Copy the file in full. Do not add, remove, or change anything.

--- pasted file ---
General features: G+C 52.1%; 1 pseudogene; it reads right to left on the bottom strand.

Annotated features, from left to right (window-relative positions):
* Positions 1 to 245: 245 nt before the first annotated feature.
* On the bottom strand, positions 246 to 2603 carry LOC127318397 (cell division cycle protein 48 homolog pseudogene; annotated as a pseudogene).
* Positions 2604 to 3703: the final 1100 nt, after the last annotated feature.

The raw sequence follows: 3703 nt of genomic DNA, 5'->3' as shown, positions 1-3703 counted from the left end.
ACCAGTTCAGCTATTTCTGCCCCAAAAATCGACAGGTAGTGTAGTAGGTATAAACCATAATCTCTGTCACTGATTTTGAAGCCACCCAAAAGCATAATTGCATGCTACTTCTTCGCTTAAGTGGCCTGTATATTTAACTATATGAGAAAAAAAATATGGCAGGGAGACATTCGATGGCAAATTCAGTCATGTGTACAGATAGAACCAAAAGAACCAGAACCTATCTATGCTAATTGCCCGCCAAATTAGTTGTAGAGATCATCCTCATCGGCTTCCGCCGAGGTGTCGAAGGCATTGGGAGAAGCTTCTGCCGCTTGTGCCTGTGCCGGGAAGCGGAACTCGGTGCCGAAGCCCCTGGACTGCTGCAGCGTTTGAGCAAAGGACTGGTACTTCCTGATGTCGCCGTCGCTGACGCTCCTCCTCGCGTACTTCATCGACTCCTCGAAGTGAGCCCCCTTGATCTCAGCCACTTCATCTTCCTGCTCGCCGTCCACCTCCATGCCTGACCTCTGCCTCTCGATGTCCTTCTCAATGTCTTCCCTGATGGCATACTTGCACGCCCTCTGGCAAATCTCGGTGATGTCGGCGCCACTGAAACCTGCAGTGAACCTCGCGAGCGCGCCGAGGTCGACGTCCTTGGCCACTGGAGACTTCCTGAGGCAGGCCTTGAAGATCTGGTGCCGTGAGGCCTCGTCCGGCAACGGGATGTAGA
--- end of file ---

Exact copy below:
General features: G+C 52.1%; 1 pseudogene; it reads right to left on the bottom strand.

Annotated features, from left to right (window-relative positions):
* Positions 1 to 245: 245 nt before the first annotated feature.
* On the bottom strand, positions 246 to 2603 carry LOC127318397 (cell division cycle protein 48 homolog pseudogene; annotated as a pseudogene).
* Positions 2604 to 3703: the final 1100 nt, after the last annotated feature.

The raw sequence follows: 3703 nt of genomic DNA, 5'->3' as shown, positions 1-3703 counted from the left end.
ACCAGTTCAGCTATTTCTGCCCCAAAAATCGACAGGTAGTGTAGTAGGTATAAACCATAATCTCTGTCACTGATTTTGAAGCCACCCAAAAGCATAATTGCATGCTACTTCTTCGCTTAAGTGGCCTGTATATTTAACTATATGAGAAAAAAAATATGGCAGGGAGACATTCGATGGCAAATTCAGTCATGTGTACAGATAGAACCAAAAGAACCAGAACCTATCTATGCTAATTGCCCGCCAAATTAGTTGTAGAGATCATCCTCATCGGCTTCCGCCGAGGTGTCGAAGGCATTGGGAGAAGCTTCTGCCGCTTGTGCCTGTGCCGGGAAGCGGAACTCGGTGCCGAAGCCCCTGGACTGCTGCAGCGTTTGAGCAAAGGACTGGTACTTCCTGATGTCGCCGTCGCTGACGCTCCTCCTCGCGTACTTCATCGACTCCTCGAAGTGAGCCCCCTTGATCTCAGCCACTTCATCTTCCTGCTCGCCGTCCACCTCCATGCCTGACCTCTGCCTCTCGATGTCCTTCTCAATGTCTTCCCTGATGGCATACTTGCACGCCCTCTGGCAAATCTCGGTGATGTCGGCGCCACTGAAACCTGCAGTGAACCTCGCGAGCGCGCCGAGGTCGACGTCCTTGGCCACTGGAGACTTCCTGAGGCAGGCCTTGAAGATCTGGTGCCGTGAGGCCTCGTCCGGCAACGGGATGTAGA